Louis Nicholls

Thoughts on startups, web dev and other stuff

Double your sales 🔥 by moving from product- to value-based messaging…

This is a draft of a post I’m writing about how to identify and fix a common marketing mistake founders make, which could double your sales in under 90min.

There are a few rough edges and the examples aren’t final. I’d appreciate any feedback/questions/thoughts to the usual address. Thanks!

Last week, a friend reached out to me with a problem.

He’s a technical solo founder and just started a side project. Because he’s still employed full time at a FAANG company, he asked me not to share his name/project, so let’s call him Dave.

Anyway, Dave’s problem was that he had put up a landing page for his project and was doing cold outreach, but not seeing many sales.

When I took a look at the landing page, it was obvious that Dave was making a super common mistake that nearly all first-time founders make…

His messaging was focussed on the product functionality, not the value to the customer.

We sat down together and, over a coffee, made some small changes to the landing page and cold-email copy.

This week, Dave has converted nearly 5x as many paying customers since we made the changes.

Not bad for ~75min work!

Now obviously, Dave is an outlier. His product is really, really good. And his messaging was really, really bad.

Given it takes under 90min to do though, you should probably check to make sure you aren’t making the same mistake. After all, even a 5% improvement in conversion rates is worth way more than a 90min time investment!


Here’s how to get the results for yourself:

The first thing to do is identify where in your messaging (eg on your landing page) you are focussing on the product/features, but should be talking about value to the customer instead.

Just like Dave, it’s super common for (especially technical) founders to put the spotlight on what their product does.

This is bad for making sales in two ways though:

  1. When potential customers first check out your product, they don’t care how it works. Instead, they first need to understand what value the product will provide them.
  2. The quicker you make this value obvious, the more likely it is the potential customer will stick around and convert to a paying customer.
  3. As a founder, you want to frame your product in the right way to maximise conversions. When the potential customer is deciding whether it’s worth buying or not, you want them thinking about whether the value provided by the product is worth the price-tag, not whether the functionality of the product is worth the price-tag.

This sounds a bit vague, so imagine the functionality of your product is basically just sending emails when certain conditions are met.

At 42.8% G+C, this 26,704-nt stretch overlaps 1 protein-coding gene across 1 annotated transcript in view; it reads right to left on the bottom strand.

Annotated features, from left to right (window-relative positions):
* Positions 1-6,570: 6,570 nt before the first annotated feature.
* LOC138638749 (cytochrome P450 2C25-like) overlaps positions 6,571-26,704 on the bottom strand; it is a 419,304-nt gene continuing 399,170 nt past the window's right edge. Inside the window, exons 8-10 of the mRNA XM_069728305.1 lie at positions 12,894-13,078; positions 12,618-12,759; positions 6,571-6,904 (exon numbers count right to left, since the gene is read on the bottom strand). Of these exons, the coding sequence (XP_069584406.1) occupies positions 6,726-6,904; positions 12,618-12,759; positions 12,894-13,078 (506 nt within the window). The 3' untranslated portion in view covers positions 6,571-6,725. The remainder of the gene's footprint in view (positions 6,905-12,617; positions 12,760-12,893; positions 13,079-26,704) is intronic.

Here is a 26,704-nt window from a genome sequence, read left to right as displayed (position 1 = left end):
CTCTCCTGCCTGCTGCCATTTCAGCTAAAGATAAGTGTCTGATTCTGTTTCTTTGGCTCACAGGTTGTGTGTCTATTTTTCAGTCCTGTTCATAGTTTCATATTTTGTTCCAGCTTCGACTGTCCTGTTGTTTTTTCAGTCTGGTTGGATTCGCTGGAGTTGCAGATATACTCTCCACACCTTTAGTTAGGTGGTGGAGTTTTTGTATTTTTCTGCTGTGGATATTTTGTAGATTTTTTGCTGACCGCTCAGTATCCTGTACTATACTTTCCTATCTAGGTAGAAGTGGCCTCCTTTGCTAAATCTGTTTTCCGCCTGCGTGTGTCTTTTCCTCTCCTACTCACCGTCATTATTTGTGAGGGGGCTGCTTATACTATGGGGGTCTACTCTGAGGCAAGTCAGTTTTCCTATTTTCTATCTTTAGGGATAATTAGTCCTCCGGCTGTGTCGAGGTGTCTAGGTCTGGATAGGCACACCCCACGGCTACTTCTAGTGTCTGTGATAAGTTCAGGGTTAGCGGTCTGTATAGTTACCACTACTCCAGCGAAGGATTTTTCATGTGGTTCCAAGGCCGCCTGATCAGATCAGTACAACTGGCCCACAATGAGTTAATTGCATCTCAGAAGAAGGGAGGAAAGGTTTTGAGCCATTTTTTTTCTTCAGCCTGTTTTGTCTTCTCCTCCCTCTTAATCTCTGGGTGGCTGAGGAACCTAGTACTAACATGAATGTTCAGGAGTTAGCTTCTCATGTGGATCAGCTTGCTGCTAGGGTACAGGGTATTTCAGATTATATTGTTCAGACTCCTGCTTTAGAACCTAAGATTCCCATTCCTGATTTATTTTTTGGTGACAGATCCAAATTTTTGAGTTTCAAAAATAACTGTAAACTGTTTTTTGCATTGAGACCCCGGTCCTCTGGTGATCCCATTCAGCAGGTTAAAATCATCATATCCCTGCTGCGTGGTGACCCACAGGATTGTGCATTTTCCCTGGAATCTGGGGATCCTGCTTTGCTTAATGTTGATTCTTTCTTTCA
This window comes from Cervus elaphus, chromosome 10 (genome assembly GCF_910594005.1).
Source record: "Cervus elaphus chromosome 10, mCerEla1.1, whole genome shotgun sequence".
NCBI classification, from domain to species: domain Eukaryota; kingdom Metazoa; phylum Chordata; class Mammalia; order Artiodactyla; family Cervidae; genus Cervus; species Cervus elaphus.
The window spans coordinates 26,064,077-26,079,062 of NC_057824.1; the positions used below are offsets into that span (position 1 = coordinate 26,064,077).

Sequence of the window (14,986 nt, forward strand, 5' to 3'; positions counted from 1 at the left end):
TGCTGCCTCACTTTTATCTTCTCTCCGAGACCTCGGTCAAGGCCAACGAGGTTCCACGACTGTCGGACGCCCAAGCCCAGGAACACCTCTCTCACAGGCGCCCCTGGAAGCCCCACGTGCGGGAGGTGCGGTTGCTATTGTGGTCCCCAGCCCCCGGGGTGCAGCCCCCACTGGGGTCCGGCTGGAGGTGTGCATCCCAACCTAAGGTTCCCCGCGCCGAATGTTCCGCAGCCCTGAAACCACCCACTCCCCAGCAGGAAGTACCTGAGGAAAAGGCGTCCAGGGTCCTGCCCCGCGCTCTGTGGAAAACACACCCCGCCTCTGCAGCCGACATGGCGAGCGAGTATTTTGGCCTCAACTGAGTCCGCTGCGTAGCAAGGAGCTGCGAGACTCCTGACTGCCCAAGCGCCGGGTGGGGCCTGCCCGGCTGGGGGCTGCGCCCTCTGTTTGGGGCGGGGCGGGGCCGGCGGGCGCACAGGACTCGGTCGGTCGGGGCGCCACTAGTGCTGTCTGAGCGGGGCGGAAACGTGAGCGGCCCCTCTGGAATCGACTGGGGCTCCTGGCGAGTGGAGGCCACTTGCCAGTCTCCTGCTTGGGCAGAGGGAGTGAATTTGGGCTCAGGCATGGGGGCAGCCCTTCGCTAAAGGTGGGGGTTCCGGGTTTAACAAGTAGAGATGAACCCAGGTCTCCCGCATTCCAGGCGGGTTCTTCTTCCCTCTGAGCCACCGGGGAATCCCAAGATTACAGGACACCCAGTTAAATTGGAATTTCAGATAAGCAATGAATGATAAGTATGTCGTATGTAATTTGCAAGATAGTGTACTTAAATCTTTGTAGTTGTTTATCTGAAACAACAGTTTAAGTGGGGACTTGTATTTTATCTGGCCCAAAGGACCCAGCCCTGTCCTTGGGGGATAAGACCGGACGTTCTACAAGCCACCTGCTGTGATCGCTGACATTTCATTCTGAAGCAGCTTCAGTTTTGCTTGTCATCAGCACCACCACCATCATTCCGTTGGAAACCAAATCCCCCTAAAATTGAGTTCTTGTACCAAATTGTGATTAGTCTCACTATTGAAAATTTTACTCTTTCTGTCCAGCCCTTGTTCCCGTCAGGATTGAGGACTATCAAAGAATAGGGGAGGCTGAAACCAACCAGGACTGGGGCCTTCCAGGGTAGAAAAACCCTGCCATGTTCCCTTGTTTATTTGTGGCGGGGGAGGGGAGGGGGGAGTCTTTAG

If you focus on the value (eg how much extra revenue your customer will make by using your product and sending those emails), then it’s easy for a potential customer to understand why they should pay $high-price for it.

On the other hand, by focussing on the product functionality, the potential customer is wondering “is it worth paying $high-price just to send X emails/month?”

The former messaging will convert more customers at a higher price than the latter will.


Once you’ve identified where you’re framing the messaging in terms of product functionality not value, it’s time to reword the messaging to make it value-driven.

The main areas to think about this are in CTAs on your landing/pricing page (especially the hero area) and in cold emails. If you’re doing performance marketing (eg Instagram ads), check those as well.

Here are some examples of real landing pages and cold emails I found on IndieHackers.com which have ‘bad’ product-focussed CTAs (and my suggestions of how to make them ‘good’ value-focussed CTAs):


Before (main CTA) – potential customer understands: “Do some work to create a good looking resume”

It’s not obvious why I should care about the product.

After (main CTA) – potential customer understands: “This product will help you get a better job”

It is instantly obvious why I should care about the product. I’m much more likely to read on enthusiastically and pay for the product with this framing than the original one.


Before (main CTA) – potential customer understands what the product does (functionality) but has to put the pieces together themselves to understand why that’s relevant to them.

After (main CTA) – potential customer instantly understands why the product will be valuable to them.

Chances are, they’ll be much more interested in finding out more about how the product works and paying for it…

Am I interested in paying $X to learn how to negotiate better? Maybe.

Am I interested in paying $X to increase my salary by eg 100* $X? Yes, of course!


Before (cold email example) – potential customer understands what I do but there’s no context of why this is valuable for them.

I won’t be getting many responses.

After (cold email example) – potential customer instantly understands the value of my services to their company.

There’s a good chance I’ll get an interested response to find out more.


I hope that was helpful. Happy to answer any questions at the usual address.

This post is an adapted article from the FiveMinuteFounder newsletter. You can head over there to join 3’000 founders who read the newsletter to improve their projects by 1% in under 5min every week.

2 Comments

  1. Can be precisely fantastic reason why casinos deliver absolutely free drinks.
    But both the rational or romantic men and women will love this gaming zone a pile.
    This city isn’t scary like other destinations. https://ceylldyn.livejournal.com/384.html

Leave a Reply

Your email address will not be published. Required fields are marked *

© 2019 Louis Nicholls

Theme by Anders NorenUp ↑